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Sometimes, ranking near No. 1 is not a badge of pride. The U.S. ranks as the third biggest offender – just after Switzerland and Hong Kong – on the Tax Justice Network’s 2015 Financial Secrecy Index when it comes to facilitating financial secrecy and tax evasion, or, in other words, enabling individuals to hide their assets. 

The largest drivers for the United States’ high ranking are its financial secrecy laws and that it has the largest share of the global market for offshore financial services.

How did the United States become such an important offshore financial center? It began with the passage of the Revenue Act of 1921, which exempted the interest income of non-U.S. residents from tax. The combination of this tax break and weak financial disclosure rules made U.S. banks ideal places for foreign individuals looking to hide their assets.

The United States does not require financial institutions to collect basic ownership information from corporations. This allows entities to create illicit shell corporations, which criminals can use to commit crimes such as money laundering and tax evasion without much fear of being identified. Because incorporation is a function of state governments, many states, including Delaware, Nevada and Wyoming, have facilitated the proliferation of shell corporations as a way to raise revenue by collecting fees for each corporation created.

Some states have taken nominal steps to reverse their secrecy laws in recent years, but no real progress has been made. Federal legislation would help. The Incorporation Transparency and Law Enforcement Assistance Act, for example, would require states to collect the beneficial ownership information for each corporation registered in their state.

The United States’ lack of transparency on information about non-resident investments also aides those seeking to hide assets. Over the years, lawmakers have made several attempts to create a more transparent legal framework, but the only hopeful moment came during the 1990s when the Clinton administration proposed that banks in the United States be required to inform the U.S. Internal Revenue Service (IRS) about all bank interest paid to non-resident individuals. This regulation never went into effect.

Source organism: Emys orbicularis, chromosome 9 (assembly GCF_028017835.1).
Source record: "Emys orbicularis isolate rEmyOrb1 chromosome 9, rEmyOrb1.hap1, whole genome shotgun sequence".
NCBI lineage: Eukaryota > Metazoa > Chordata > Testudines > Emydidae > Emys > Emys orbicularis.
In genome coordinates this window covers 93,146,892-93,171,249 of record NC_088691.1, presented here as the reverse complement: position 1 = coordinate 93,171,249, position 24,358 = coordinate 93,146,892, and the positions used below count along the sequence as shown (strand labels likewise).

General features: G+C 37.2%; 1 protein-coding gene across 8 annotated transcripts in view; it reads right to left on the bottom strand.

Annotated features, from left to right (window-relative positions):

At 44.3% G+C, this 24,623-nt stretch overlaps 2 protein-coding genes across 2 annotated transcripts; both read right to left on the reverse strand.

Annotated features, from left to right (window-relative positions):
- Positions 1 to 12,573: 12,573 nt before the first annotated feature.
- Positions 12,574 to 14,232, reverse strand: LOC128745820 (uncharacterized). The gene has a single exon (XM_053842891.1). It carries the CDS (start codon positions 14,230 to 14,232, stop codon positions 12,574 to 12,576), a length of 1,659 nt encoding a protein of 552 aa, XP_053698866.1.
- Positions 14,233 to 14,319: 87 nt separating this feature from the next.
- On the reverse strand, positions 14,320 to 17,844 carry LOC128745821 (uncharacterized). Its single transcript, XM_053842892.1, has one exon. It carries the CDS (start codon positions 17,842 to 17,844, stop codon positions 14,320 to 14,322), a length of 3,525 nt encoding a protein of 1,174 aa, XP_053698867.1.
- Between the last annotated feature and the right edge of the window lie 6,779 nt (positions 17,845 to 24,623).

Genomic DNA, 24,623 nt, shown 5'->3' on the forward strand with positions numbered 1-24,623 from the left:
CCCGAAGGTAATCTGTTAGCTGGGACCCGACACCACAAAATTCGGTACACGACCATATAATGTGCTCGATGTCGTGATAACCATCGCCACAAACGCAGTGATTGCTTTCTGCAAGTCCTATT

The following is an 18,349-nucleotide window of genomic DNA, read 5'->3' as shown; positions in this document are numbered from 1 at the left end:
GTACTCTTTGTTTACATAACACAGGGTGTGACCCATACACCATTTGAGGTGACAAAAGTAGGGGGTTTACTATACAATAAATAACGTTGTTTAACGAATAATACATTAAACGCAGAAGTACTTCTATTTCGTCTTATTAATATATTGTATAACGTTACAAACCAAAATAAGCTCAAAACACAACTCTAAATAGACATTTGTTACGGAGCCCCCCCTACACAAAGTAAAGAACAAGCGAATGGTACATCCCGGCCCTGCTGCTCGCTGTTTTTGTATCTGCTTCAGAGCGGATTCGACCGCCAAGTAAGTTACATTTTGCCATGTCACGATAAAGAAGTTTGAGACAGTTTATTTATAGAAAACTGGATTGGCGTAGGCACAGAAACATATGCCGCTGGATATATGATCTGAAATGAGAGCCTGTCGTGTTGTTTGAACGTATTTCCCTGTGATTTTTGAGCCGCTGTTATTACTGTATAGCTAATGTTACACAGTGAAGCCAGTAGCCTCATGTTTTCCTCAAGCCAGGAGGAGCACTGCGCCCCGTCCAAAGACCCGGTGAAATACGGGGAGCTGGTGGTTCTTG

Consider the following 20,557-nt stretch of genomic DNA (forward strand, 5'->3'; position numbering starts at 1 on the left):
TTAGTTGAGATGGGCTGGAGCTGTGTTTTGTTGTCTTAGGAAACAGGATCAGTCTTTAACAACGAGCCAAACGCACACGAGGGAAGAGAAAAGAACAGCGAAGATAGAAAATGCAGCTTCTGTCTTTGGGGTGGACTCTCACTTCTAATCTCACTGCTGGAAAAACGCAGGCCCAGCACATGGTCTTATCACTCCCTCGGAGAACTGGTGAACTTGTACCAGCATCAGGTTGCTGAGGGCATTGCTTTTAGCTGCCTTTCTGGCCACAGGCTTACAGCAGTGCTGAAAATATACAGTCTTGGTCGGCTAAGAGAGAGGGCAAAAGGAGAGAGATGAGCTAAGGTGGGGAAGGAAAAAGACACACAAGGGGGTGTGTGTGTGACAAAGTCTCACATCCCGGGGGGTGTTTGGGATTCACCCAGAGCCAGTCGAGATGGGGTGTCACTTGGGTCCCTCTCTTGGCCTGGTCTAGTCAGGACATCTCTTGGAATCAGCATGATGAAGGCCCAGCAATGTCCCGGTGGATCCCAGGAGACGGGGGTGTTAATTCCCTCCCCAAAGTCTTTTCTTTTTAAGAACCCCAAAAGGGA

The United States should end its protection of potential criminals by allowing more reciprocal exchange information between it and other countries. Steps are already being taken in this direction with the enactment of the Foreign Account Tax Compliance Act (FATCA) in 2010. Unfortunately, FATCA relies on an array of bilateral agreements instead of a broader multilateral agreement, making the exchange of information less streamlined. There are also numerous examples where bilateral agreements require U.S. access to information from foreign institutions, but they fail to provide that same information to other countries. Rather than being an impediment to progress, the United States should take a leadership role in combatting tax evasion by fighting for financial transparency around the world.